Everyone in the media is viewing the latest announcements out of the EU Summit as game-changers.

They are not.

One facet of the deal is that ESM/ EFSF loans to troubled countries will not subordinate private bondholders holdings. While this does serve the purpose of allowing private bondholders to feel that should a country default, they might get their money back sooner (as opposed to what happened in Greece)… it doesn’t change the more critical issue of stopping defaults from happening.

Indeed, if Spain were to default, the fact that I as a potential private bondholder would be further up the line to collect my funds doesn’t do me a whole lot of good, does it? My money’s gone, at least most of it. So the benefits of this move are of borderline significance.

Moreover, none of the measures address the most critical issue pertaining to Europe: where is the money going to come from?

As I have noted before, the European Stability Mechanism, which everyone sees as the ultimate savior for the EU, does NOT exist yet. Only four out of the required 17 countries have ratified its legislation.

And the due date for ratification? July 9th.

So we have less than two weeks for 14 EU members to ratify the ESM.

Another interesting fact about the ESM… Spain and Italy will contribute 30% of its funding. So… the mega-bailout fund which is going to save Spain and Italy is receiving nearly one third of its funds from the very same countries it’s going to bail out!?!

You couldn’t make this stuff up if you tried.

Another topic worth discussing is the fact that EU leaders didn’t agree to increase the EFSF or the ESM. The simple and obvious reason for this is no one has the funds to do this.

I’ve been saying this for months. No one seems to be listening: Europe is out of buyers. End of story. There simply isn’t €500 billion lying around to be put to use. That’s why the ESM and EFSF aren’t being increased in size. They couldn’t be.

Another point, and perhaps the most key one is that the ECB will now be using bailout funds to help recapitalize EU banks. This move will ultimately end up hurting the banks that seek funding from the ECB much as those firms which drew on the ECB’s LTRO1 and LTRO 2 schemes found themselves severely punished in the credit and bond markets.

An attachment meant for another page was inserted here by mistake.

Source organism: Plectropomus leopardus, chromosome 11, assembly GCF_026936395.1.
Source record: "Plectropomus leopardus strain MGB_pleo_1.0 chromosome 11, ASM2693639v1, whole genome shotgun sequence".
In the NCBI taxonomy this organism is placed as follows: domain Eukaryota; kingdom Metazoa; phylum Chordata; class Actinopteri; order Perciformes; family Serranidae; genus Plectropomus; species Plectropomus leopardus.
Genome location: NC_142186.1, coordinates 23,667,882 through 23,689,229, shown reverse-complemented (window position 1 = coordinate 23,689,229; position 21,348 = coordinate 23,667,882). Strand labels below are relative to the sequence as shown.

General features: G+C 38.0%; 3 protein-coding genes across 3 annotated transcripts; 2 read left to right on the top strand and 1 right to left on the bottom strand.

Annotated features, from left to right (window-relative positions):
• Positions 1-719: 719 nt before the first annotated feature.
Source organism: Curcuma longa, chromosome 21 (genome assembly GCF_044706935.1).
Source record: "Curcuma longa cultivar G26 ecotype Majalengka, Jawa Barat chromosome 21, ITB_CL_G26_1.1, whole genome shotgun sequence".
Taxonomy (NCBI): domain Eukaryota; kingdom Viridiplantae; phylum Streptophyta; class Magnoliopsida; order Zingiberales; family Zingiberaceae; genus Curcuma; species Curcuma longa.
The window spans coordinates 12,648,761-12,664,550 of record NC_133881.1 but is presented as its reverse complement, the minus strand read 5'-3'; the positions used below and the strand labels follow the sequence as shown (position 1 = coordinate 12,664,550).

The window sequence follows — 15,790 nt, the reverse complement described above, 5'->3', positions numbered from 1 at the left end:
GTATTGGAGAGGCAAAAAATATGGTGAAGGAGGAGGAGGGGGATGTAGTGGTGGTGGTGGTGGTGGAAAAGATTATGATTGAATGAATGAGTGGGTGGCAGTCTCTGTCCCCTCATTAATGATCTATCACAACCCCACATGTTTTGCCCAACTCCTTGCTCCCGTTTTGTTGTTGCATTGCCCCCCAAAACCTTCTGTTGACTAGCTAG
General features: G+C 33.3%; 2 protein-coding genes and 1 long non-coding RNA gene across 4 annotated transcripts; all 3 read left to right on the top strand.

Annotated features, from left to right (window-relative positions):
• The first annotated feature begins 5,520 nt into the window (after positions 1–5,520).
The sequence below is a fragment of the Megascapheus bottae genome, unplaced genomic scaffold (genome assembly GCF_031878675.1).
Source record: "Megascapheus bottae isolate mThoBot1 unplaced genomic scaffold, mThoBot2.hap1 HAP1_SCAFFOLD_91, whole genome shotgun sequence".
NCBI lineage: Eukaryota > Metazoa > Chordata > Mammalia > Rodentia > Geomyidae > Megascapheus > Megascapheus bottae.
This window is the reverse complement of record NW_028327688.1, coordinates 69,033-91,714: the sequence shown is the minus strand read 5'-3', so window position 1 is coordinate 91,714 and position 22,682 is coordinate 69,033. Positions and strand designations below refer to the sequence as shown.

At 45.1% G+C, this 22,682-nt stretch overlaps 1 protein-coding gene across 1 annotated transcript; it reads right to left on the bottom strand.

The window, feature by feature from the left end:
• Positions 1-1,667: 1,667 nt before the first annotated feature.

After all, requesting aid is essentially a public admission that one’s bank is in major trouble. In this end this hurts the bank seeking aid as everyone now knows that it’s on the ropes.

Indeed, as we saw with LTRO 2 (which provided over €500 billion to EU banks), those banks that drew on the ECB saw, at most, one month’s worth of gains before they were right back to where they started in terms of share price and funding needs.

Oh, and none of this will go into effect until December. Let’s hope Spain and Italy and others don’t need the funds before then!

My take on this whole mess?

1)   The benefits of the announcements (lower yields on sovereign bonds and higher share prices in EU banks) will be short-lived.

2)   None of these decisions address the core issues facing the EU banking system: namely, insolvency and excessive leverage.

3)   No one in the EU actually has the money to make these measures work (again, Spain and Italy will provide 30% of the ESM’s funding).

Markets will stage a knee jerk reaction to these measures. That reaction will see bank shares rise and yields fall, temporarily. But this move will be short-lived, just as moves following LTRO1 and LTRO 2 were. After all, these announcements are just more political measures than anything else. And Europe needs capital NOT politics at this point.
So I would expect this rally and the drop in bonds to be short-lived. EU leaders may have put off the Crisis by a few weeks (or perhaps even a month). But they still haven’t addressed the core issues causing the Crisis: excess leverage courtesy of hundreds of billions of Euros’ worth of garbage debt.

With that in mind, I would use this rally to further prepare for the EU Crisis.

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Best Regards,

Graham Summers
Chief Market Strategist
Phoenix Capital Research